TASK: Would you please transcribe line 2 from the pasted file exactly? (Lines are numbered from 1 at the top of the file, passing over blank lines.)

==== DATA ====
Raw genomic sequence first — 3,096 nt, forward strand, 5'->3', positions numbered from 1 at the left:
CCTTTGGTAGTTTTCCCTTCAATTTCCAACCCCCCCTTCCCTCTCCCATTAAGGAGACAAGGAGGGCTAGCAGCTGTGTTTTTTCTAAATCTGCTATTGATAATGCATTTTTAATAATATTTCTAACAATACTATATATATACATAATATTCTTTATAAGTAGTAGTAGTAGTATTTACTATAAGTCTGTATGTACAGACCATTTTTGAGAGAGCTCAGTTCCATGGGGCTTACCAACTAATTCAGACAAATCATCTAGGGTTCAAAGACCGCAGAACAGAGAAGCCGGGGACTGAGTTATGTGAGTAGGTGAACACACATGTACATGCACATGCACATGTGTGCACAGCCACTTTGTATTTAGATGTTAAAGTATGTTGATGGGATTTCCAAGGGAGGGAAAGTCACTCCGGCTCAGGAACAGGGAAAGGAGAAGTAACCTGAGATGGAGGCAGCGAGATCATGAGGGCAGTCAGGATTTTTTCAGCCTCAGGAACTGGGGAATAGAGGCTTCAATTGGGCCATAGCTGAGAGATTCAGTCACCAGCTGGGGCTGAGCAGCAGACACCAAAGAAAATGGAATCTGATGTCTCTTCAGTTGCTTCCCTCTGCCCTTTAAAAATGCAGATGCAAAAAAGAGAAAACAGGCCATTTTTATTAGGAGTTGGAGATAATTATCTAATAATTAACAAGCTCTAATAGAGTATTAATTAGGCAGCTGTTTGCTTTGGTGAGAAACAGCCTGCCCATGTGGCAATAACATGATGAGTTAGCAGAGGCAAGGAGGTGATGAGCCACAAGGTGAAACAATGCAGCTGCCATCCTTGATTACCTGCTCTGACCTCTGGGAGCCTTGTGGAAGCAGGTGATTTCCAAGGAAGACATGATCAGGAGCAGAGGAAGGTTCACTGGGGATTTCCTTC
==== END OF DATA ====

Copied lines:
CCTTTGGTAGTTTTCCCTTCAATTTCCAACCCCCCCTTCCCTCTCCCATTAAGGAGACAAGGAGGGCTAGCAGCTGTGTTTTTTCTAAATCTGCTATTGATAATGCATTTTTAATAATATTTCTAACAATACTATATATATACATAATATTCTTTATAAGTAGTAGTAGTAGTATTTACTATAAGTCTGTATGTACAGACCATTTTTGAGAGAGCTCAGTTCCATGGGGCTTACCAACTAATTCAGACAAATCATCTAGGGTTCAAAGACCGCAGAACAGAGAAGCCGGGGACTGAGTTATGTGAGTAGGTGAACACACATGTACATGCACATGCACATGTGTGCACAGCCACTTTGTATTTAGATGTTAAAGTATGTTGATGGGATTTCCAAGGGAGGGAAAGTCACTCCGGCTCAGGAACAGGGAAAGGAGAAGTAACCTGAGATGGAGGCAGCGAGATCATGAGGGCAGTCAGGATTTTTTCAGCCTCAGGAACTGGGGAATAGAGGCTTCAATTGGGCCATAGCTGAGAGATTCAGTCACCAGCTGGGGCTGAGCAGCAGACACCAAAGAAAATGGAATCTGATGTCTCTTCAGTTGCTTCCCTCTGCCCTTTAAAAATGCAGATGCAAAAAAGAGAAAACAGGCCATTTTTATTAGGAGTTGGAGATAATTATCTAATAATTAACAAGCTCTAATAGAGTATTAATTAGGCAGCTGTTTGCTTTGGTGAGAAACAGCCTGCCCATGTGGCAATAACATGATGAGTTAGCAGAGGCAAGGAGGTGATGAGCCACAAGGTGAAACAATGCAGCTGCCATCCTTGATTACCTGCTCTGACCTCTGGGAGCCTTGTGGAAGCAGGTGATTTCCAAGGAAGACATGATCAGGAGCAGAGGAAGGTTCACTGGGGATTTCCTTC